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Lula da Silva breaks into tears recalling events of his eight years in office

Friday, July 23rd 2010 - 23:03 UTC
Full article 3 comments
In politics you can never say no, said the Brazilian leader In politics you can never say no, said the Brazilian leader

Brazil's President Lula da Silva broke down to tears in front of the TV cameras during an interview with Brazilian network “TV Record” when the popular leader recapped some of his administration's social achievements.

He was particularly moved when he recalled a loan granted by a government bank to a cooperative of card board and paper for recycling collectors and when he received a delegation of homeless at the presidential palace.

President Lula da Silva steps down next December 31st after eight years in office and did not discard a possible return in 2014. He has a support rating above 80% and has been the most popular leader of Brazil since Getulio Vargas six decades ago.

“I'm speaking from my heart when I say that I will not run for president in 2014, but in politics you can never say no. Anyway, other than having some neuronal problems I should only think and focus on becoming a good ex president.”

Presidential elections will take place on next October 3rd, and Lula da Silva’s Workers Party is promoting candidate Dilma Rousseff, his former energy minister and cabinet chief, who is facing the tightest dispute in decades.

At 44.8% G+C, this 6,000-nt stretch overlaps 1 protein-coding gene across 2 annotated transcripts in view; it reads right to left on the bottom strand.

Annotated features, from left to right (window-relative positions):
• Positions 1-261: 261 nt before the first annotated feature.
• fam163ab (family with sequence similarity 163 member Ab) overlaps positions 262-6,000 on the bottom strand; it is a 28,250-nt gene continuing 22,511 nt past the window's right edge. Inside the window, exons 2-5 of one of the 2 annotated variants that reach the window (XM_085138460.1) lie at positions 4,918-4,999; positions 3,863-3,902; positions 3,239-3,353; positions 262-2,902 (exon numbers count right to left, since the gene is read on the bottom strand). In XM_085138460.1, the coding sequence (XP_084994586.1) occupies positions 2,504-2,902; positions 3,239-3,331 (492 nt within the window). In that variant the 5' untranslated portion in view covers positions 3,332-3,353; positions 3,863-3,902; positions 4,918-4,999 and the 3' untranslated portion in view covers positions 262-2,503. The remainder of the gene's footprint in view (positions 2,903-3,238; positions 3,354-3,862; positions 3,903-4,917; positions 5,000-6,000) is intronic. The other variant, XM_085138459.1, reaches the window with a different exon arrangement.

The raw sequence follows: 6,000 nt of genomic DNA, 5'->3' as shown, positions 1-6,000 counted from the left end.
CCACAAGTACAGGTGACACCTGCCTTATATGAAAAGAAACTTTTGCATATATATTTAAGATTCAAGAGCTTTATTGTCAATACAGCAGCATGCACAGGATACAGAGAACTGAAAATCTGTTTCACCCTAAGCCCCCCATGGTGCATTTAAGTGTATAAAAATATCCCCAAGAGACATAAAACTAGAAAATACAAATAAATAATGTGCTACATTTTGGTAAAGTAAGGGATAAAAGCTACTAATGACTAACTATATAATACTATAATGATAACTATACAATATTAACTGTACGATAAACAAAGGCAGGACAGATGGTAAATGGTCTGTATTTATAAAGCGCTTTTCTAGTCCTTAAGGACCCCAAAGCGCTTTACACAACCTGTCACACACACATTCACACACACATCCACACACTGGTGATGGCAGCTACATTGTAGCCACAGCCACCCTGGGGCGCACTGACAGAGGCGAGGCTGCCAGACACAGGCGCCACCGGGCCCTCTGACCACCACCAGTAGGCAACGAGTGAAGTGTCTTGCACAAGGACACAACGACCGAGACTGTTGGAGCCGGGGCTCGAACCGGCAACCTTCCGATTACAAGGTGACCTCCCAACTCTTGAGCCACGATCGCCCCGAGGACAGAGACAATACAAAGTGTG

Lula da Silva also broke into tears when he remembered his poor childhood and his past as a union leader and when he personally delivered a credit of 200 million Reales from the BNDES to the cardboard collectors cooperative, many of whom lived under bridges in downtown Sao Paulo.

The Brazilian leader also cried after he recalled when the Brazilian Homeless Movement entered the presidential palace for the first time without any protesting intentions but simply to express their gratitude for having been invited.

“I think I'm getting older and that's why I get this emotional”, Lula da Silva said to the journalist that was leading the interview.

However he admitted that if Ms Rousseff is finally elected, he would be willing to participate in social programs. But “my successor will have to begin applying next January her plans and actions. For me meantime it will mean looking at the First Lady (his wife Marisa Leticia) and I’m sure she’ll look back and ask me ‘what now Lulita’”.
 

Categories: Politics, Brazil.

Top Comments

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  • harrier61

    Pity he didn't mention his failures, like allying himself with a backward country like Argentina, then he could have had a real sob.

    Besides, he's already said that Dilma Rousseff will be better than any male Brazilian president in the last 500 years. Regrettably forgetting that Brazil has only had presidents since 1889.

    Jul 23rd, 2010 - 11:33 pm 0
  • Nicholas

    “Pity he didn't mention his failures, like allying himself with a backward country like Argentina, then he could have had a real sob.”

    Maybe because he thinks that allying with Argie land would be a failure for him. Anyway, why should any foreign leader ally with the Republic of che clowns..huh? The're a bunch of protectionist, socialist Falklands haters...Laugh.

    Jul 24th, 2010 - 04:12 am 0
  • Marco

    “ He has a support rating above 80% and has been the most popular leader of Brazil since Getulio Vargas six decades ago.”
    Argentina and Brasil says:
    God bless the Lula!

    Jul 24th, 2010 - 05:13 am 0
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